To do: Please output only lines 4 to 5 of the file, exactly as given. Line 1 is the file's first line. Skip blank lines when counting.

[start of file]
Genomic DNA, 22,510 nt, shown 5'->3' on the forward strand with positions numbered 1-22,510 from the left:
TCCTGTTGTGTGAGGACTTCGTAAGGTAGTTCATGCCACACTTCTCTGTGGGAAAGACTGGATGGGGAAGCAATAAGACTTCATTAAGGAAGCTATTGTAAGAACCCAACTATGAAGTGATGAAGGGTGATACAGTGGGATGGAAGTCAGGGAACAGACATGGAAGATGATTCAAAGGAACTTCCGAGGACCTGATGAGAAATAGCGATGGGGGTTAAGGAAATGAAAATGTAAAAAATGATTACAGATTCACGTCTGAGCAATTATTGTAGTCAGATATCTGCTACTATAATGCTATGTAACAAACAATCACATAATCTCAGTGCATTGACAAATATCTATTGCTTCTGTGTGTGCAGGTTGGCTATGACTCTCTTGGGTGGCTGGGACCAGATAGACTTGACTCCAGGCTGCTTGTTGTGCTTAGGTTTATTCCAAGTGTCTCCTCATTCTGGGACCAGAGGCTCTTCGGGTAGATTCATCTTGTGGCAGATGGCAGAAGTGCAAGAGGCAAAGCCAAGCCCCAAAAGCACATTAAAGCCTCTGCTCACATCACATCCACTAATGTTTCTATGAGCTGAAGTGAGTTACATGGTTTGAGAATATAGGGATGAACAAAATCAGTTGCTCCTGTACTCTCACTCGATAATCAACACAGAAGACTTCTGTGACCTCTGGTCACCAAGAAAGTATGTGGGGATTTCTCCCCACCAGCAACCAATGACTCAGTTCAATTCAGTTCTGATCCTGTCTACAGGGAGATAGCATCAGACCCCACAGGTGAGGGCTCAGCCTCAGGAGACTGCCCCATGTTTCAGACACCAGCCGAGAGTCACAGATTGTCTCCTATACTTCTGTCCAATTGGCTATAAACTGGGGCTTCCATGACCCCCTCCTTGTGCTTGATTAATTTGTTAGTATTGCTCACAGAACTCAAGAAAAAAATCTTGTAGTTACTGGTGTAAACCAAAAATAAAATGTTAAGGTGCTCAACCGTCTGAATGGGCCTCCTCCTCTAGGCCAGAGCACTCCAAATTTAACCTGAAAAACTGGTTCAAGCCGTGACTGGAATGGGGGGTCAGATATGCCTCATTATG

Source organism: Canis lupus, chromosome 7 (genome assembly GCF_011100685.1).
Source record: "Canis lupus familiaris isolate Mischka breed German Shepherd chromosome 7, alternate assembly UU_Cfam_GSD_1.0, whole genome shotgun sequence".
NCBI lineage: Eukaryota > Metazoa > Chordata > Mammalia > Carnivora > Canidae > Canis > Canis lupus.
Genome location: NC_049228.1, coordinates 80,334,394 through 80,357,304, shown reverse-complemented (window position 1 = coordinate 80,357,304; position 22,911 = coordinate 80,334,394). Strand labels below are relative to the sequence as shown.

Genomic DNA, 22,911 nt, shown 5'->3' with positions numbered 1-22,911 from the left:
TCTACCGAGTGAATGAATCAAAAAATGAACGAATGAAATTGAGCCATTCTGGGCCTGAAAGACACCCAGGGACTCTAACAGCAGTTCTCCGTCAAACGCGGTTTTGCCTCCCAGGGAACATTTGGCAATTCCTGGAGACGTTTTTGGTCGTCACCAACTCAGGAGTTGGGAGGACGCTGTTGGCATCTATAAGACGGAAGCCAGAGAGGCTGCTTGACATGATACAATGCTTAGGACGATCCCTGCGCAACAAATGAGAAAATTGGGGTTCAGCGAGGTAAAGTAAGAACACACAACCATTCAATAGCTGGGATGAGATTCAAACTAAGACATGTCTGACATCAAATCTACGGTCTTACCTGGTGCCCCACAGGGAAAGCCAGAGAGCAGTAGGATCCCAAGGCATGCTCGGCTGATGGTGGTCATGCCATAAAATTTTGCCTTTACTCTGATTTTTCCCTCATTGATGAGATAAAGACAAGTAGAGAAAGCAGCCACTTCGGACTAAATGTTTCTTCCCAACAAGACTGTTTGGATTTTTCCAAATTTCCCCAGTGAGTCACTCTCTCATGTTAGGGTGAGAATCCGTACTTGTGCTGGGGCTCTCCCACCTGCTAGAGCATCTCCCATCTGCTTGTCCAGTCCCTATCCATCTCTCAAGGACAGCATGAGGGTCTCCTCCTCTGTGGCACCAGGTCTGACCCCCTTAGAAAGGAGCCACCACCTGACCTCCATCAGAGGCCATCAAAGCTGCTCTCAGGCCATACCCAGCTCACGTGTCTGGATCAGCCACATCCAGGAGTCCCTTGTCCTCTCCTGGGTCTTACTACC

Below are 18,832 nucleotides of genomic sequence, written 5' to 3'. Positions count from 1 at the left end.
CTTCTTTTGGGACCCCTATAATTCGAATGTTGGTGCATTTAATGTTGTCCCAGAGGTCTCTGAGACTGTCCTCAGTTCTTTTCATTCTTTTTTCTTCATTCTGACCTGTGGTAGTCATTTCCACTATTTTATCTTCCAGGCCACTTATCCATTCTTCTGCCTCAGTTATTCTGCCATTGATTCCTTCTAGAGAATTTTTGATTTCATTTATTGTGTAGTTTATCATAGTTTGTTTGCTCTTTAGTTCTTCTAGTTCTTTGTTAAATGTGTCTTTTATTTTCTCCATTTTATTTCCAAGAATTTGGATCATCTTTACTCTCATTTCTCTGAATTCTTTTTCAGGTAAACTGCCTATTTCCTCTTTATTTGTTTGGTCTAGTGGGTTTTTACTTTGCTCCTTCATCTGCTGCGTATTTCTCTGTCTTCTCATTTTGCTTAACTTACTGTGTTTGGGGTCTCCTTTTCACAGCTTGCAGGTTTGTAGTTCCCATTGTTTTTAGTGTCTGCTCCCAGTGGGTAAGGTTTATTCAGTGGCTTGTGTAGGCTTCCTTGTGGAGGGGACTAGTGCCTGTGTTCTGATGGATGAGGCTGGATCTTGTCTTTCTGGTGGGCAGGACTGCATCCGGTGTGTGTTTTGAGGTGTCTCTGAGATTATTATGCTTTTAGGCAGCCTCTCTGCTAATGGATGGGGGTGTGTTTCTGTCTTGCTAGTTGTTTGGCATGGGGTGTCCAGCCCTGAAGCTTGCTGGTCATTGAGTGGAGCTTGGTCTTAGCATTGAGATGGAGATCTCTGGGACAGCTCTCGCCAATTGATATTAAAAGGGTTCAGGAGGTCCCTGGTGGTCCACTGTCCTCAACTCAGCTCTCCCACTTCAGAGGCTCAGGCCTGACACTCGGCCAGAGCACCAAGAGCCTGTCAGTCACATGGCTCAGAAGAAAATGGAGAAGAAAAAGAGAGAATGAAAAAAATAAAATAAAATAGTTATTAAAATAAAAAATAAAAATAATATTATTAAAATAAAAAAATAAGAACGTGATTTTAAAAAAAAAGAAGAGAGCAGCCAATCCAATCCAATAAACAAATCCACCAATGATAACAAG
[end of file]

Source record: "Canis lupus familiaris isolate Mischka breed German Shepherd chromosome 7, alternate assembly UU_Cfam_GSD_1.0, whole genome shotgun sequence".
NCBI lineage: Eukaryota > Metazoa > Chordata > Mammalia > Carnivora > Canidae > Canis > Canis lupus.